Lack of Blood Donors: Younger People Should Be Encouraged to Cooperate in Vital Endeavor

Fewer and fewer young people are donating blood and registering as bone marrow donors. The spirit of working together to protect the lives and health of the ill and the injured should be valued.

According to the Japanese Red Cross Society (JRCS), the number of people ages 16-69 who have donated blood over the past decade has remained steady at around 5 million per year. By age group, however, donors in their 30s and younger have declined by more than 30%, standing at just 1.67 million in the last fiscal year.

The nation’s low birthrate and aging population have reduced the number of donations by healthy young people. However, the need for blood for surgeries on elderly people, for example, is increasing; one estimate suggests a possible shortfall of 460,000 blood donations by fiscal 2035.

The JRCS is increasingly concerned about the adverse impact on medical care if this situation continues. Securing a stable number of blood donors is an important task.

One of the reasons for the decline is a decrease in campus drives in which bloodmobiles visit high schools and universities. Class and event schedules are tightly packed to begin with, and COVID-19 pandemic made hosting donation drive even more difficult.

Some prefectures, including Akita, have a high percentage of blood donations among young people, and campus drives remain highly valued. Observers say people who donate blood as a student are more likely to continue doing so in the future.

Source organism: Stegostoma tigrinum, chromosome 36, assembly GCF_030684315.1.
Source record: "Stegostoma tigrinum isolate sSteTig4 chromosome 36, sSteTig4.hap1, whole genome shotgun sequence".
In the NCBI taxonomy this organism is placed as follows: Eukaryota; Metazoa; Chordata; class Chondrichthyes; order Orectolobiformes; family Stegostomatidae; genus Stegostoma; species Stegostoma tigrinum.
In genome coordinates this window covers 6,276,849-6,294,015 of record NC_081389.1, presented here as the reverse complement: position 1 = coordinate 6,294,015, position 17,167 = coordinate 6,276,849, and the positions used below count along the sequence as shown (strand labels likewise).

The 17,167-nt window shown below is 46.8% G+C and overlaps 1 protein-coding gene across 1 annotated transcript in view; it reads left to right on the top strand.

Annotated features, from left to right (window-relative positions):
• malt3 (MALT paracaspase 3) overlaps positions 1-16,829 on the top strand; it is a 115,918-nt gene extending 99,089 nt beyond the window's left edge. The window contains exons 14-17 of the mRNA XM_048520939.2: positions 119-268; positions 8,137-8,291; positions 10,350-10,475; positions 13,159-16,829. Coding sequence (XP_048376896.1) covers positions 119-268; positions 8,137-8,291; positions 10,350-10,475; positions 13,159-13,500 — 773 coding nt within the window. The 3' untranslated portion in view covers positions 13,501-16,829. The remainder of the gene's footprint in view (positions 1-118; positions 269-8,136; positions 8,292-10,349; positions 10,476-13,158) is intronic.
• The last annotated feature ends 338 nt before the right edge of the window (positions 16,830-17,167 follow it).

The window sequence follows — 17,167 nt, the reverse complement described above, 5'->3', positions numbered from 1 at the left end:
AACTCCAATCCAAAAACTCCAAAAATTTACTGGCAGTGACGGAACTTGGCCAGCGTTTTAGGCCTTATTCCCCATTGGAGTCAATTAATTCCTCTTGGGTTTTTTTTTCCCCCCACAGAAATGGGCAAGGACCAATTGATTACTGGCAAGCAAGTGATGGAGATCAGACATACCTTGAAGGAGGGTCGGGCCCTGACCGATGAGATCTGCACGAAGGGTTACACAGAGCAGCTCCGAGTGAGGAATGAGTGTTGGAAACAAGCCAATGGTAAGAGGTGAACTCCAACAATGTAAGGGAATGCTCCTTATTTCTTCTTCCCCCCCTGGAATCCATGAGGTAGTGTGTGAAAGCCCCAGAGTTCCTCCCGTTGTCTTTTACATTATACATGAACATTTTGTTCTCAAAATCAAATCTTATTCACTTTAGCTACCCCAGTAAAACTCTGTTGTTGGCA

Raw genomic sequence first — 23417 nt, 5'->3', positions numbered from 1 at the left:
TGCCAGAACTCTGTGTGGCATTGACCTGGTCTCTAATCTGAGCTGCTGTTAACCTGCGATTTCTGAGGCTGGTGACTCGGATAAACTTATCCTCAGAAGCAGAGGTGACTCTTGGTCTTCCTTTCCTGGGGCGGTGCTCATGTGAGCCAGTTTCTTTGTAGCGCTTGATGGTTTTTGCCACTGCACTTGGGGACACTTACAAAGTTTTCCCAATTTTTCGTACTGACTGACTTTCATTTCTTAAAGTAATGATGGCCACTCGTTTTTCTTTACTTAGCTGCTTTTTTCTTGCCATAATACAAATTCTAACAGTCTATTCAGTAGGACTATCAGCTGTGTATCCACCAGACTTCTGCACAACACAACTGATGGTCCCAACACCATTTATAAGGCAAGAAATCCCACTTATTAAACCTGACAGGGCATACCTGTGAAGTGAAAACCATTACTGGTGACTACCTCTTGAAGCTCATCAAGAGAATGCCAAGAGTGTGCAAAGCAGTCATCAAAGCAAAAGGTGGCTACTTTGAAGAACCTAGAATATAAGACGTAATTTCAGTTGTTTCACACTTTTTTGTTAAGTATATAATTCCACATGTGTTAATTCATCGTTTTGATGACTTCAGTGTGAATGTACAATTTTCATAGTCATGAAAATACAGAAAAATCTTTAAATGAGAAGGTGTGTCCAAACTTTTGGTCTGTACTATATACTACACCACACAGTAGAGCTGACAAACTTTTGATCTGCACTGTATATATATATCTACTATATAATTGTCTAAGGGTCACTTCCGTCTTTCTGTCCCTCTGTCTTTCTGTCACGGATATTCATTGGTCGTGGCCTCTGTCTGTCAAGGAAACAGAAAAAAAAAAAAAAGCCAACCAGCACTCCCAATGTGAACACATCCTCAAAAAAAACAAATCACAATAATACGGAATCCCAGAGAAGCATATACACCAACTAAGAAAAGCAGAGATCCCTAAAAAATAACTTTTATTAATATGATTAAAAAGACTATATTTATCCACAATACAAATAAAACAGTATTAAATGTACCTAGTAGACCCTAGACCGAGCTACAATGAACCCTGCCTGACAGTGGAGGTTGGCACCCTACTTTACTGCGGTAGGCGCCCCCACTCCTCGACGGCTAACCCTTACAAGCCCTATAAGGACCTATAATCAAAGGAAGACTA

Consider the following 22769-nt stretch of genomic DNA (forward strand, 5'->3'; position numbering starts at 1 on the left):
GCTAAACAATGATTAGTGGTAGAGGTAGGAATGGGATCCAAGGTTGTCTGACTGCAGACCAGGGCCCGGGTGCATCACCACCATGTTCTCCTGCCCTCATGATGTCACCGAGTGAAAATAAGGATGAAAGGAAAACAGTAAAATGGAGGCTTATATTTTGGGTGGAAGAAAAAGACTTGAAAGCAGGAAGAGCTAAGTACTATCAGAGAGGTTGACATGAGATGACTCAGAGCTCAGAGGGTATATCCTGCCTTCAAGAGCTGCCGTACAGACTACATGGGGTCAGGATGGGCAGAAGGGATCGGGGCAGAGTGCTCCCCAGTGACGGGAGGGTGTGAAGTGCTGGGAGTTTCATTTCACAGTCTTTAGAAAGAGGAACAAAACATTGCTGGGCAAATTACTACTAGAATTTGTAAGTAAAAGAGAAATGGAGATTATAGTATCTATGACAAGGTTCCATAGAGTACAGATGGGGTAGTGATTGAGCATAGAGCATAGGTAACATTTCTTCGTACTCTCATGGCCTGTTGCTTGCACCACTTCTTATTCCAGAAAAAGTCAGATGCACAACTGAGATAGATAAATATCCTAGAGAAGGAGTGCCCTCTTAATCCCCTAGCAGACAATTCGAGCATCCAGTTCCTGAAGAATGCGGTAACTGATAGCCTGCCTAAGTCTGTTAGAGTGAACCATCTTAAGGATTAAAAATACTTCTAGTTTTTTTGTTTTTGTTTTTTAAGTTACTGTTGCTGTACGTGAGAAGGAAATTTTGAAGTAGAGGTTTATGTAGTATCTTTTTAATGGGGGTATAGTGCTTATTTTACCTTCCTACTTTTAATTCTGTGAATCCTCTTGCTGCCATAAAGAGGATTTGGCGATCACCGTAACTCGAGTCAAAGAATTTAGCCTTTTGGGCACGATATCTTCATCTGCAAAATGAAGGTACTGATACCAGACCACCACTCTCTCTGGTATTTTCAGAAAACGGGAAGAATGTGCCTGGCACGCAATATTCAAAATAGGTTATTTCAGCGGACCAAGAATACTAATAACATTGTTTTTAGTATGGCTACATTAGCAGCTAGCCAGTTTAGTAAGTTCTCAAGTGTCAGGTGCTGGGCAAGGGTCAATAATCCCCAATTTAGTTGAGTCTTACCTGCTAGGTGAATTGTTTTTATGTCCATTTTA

It is important to deepen understanding of blood donations among local governments and schools, and seek their cooperation.

Though it is possible to register to donate bone marrow at blood donation venues, sign-up levels among younger generations remain low.

In bone marrow transplantations — a key factor in treating leukemia and other diseases — patients receive hematopoietic stem cells contained in bone marrow aspirate from donors with matching white blood cell types.

People who wish to donate can register with the Japanese bone marrow bank, from which patients search for donors. The probability of matching unrelated individuals is estimated to be one in several hundred to several tens of thousands. But as more people register, the chance of finding a match increases.

Bone marrow donors are required to be in the age range of 18 to 54. Currently, 60% of the 540,000 people on the registry are in their 40s or older, but many of these people will become 55 or older within the next decade, meaning their registrations will be revoked.

Donor registration involves taking direct blood samples and checking each individual’s white blood cell type. This procedure must be simplified in order to increase the number of registrants.

In the United States and Europe, people can register online with a simple mouth swab. This approach should be introduced in Japan at an early date.

Raising awareness is vital to secure cooperation among younger generations. Education regarding the significance of blood donations and bone marrow donations must be introduced at an early stage — such as at elementary and junior high school levels — before potential donors reach the age to make contributions.

(From The Yomiuri Shimbun, Nov. 6, 2023)